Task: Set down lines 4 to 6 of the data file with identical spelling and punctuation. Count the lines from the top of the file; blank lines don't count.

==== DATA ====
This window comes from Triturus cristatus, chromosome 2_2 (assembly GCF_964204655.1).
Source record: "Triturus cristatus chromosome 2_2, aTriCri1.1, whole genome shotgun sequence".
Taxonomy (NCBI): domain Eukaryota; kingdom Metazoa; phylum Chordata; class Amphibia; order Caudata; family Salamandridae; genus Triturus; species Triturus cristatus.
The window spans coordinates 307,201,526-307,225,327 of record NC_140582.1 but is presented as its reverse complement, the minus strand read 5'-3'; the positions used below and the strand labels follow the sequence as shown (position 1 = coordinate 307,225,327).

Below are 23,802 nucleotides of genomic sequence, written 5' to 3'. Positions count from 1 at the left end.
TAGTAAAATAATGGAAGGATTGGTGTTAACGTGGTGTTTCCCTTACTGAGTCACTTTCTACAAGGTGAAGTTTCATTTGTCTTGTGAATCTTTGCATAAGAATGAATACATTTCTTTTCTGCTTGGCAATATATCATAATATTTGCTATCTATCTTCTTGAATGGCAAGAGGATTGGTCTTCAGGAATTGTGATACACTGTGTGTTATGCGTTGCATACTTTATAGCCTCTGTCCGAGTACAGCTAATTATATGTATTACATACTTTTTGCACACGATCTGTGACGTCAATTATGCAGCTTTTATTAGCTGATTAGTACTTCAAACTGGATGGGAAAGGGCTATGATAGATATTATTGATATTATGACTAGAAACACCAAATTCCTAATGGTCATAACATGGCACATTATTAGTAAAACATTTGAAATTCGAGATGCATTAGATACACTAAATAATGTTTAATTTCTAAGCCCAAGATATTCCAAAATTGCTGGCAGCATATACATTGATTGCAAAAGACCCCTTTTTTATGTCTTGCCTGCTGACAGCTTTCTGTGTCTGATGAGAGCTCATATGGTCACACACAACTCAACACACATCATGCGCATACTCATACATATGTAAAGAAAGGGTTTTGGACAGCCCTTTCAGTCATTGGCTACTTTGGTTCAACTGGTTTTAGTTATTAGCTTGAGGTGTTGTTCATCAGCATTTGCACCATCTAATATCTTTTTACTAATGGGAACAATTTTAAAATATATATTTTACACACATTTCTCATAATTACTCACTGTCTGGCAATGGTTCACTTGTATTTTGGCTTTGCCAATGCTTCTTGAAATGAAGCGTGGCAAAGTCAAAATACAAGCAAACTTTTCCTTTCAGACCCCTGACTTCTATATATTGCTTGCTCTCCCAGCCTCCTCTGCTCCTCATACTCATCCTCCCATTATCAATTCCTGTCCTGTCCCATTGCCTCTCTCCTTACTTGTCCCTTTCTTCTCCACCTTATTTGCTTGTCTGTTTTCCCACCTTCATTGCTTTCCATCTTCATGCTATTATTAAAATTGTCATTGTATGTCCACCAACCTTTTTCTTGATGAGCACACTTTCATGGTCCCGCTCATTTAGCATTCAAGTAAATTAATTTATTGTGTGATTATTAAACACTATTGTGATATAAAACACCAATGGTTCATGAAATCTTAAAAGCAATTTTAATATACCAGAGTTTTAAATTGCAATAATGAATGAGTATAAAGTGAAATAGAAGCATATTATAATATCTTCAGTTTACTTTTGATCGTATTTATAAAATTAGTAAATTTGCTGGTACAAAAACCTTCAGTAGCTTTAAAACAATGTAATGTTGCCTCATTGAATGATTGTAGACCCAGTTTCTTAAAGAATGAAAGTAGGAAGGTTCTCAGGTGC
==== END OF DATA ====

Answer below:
The window spans coordinates 307,201,526-307,225,327 of record NC_140582.1 but is presented as its reverse complement, the minus strand read 5'-3'; the positions used below and the strand labels follow the sequence as shown (position 1 = coordinate 307,225,327).

Below are 23,802 nucleotides of genomic sequence, written 5' to 3'. Positions count from 1 at the left end.
TAGTAAAATAATGGAAGGATTGGTGTTAACGTGGTGTTTCCCTTACTGAGTCACTTTCTACAAGGTGAAGTTTCATTTGTCTTGTGAATCTTTGCATAAGAATGAATACATTTCTTTTCTGCTTGGCAATATATCATAATATTTGCTATCTATCTTCTTGAATGGCAAGAGGATTGGTCTTCAGGAATTGTGATACACTGTGTGTTATGCGTTGCATACTTTATAGCCTCTGTCCGAGTACAGCTAATTATATGTATTACATACTTTTTGCACACGATCTGTGACGTCAATTATGCAGCTTTTATTAGCTGATTAGTACTTCAAACTGGATGGGAAAGGGCTATGATAGATATTATTGATATTATGACTAGAAACACCAAATTCCTAATGGTCATAACATGGCACATTATTAGTAAAACATTTGAAATTCGAGATGCATTAGATACACTAAATAATGTTTAATTTCTAAGCCCAAGATATTCCAAAATTGCTGGCAGCATATACATTGATTGCAAAAGACCCCTTTTTTATGTCTTGCCTGCTGACAGCTTTCTGTGTCTGATGAGAGCTCATATGGTCACACACAACTCAACACACATCATGCGCATACTCATACATATGTAAAGAAAGGGTTTTGGACAGCCCTTTCAGTCATTGGCTACTTTGGTTCAACTGGTTTTAGTTATTAGCTTGAGGTGTTGTTCATCAGCATTTGCACCATCTAATATCTTTTTACTAATGGGAACAATTTTAAAATATATATTTTACACACATTTCTCATAATTACTCACTGTCTGGCAATGGTTCACTTGTATTTTGGCTTTGCCAATGCTTCTTGAAATGAAGCGTGGCAAAGTCAAAATACAAGCAAACTTTTCCTTTCAGACCCCTGACTTCTATATATTGCTTGCTCTCCCAGCCTCCTCTGCTCCTCATACTCATCCTCCCATTATCAATTCCTGTCCTGTCCCATTGCCTCTCTCCTTACTTGTCCCTTTCTTCTCCACCTTATTTGCTTGTCTGTTTTCCCACCTTCATTGCTTTCCATCTTCATGCTATTATTAAAATTGTCATTGTATGTCCACCAACCTTTTTCTTGATGAGCACACTTTCATGGTCCCGCTCATTTAGCATTCAAGTAAATTAATTTATTGTGTGATTATTAAACACTATTGTGATATAAAACACCAATGGTTCATGAAATCTTAAAAGCAATTTTAATATACCAGAGTTTTAAATTGCAATAATGAATGAGTATAAAGTGAAATAGAAGCATATTATAATATCTTCAGTTTACTTTTGATCGTATTTATAAAATTAGTAAATTTGCTGGTACAAAAACCTTCAGTAGCTTTAAAACAATGTAATGTTGCCTCATTGAATGATTGTAGACCCAGTTTCTTAAAGAATGAAAGTAGGAAGGTTCTCAGGTGC